The practice of good seamanship plays a significant role in all of US Sailing’s instructional curriculum.
A good sailor knows more than just the mechanics of sail trim and steering, and good seamanship is more than the ability to perform those tasks. Competent sailors know how to handle the boat and sails in a wide range of wind and sea conditions, skills that require practice and experience.
Safety also plays a vital role in good seamanship. Knowing how to handle dangerous situations on the water, even when you are not sailing, will save lives.
Boat maintenance, mooring and docking, lifejackets and safety equipment, procedures and protocols, effective communications, proper planning, safeguarding our environment, and Navigation Rules are all considered areas that help cultivate good seamanship. Courtesy on the water makes sailing more fun for everyone.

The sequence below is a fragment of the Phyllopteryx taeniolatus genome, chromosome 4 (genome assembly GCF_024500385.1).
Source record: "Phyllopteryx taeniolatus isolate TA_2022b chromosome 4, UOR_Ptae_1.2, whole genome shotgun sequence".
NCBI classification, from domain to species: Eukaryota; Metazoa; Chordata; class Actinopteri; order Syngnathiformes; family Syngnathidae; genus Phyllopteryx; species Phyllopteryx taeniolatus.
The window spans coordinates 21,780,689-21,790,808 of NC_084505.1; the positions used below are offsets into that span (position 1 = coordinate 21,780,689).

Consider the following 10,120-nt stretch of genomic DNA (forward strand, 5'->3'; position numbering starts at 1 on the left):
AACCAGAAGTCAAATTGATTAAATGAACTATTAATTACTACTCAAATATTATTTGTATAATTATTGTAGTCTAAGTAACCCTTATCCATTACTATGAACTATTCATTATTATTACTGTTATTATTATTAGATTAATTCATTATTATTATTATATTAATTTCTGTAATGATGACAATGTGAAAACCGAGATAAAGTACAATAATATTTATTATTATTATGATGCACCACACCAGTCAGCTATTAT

With the rash of high profile fatal accidents in sailing between 2011 – 2014, most of what went wrong can’t be pointed at the principles of “safety” but rather “seamanship.” Seamanship recommends staying away from a leeshore. Seamanship recommends plotting your course on a chart and then double checking if there are obstacles on that path. Seamanship recommends assuring that your anchor can be deployed in the depths shown on your chart when approaching a lee shore. Seamanship recommends that the stability factor of your boat is satisfactory for daylight or overnight sailing.
We recommend the reading of any Seamanship book.
The US Sailing Safety at Sea Committee’s very own John Rousmaniere wrote “The Annapolis Book of Seamanship.” The long running “Chapman Piloting & Seamanship” is found in many sailor’s libraries. Or this search can help you pick one.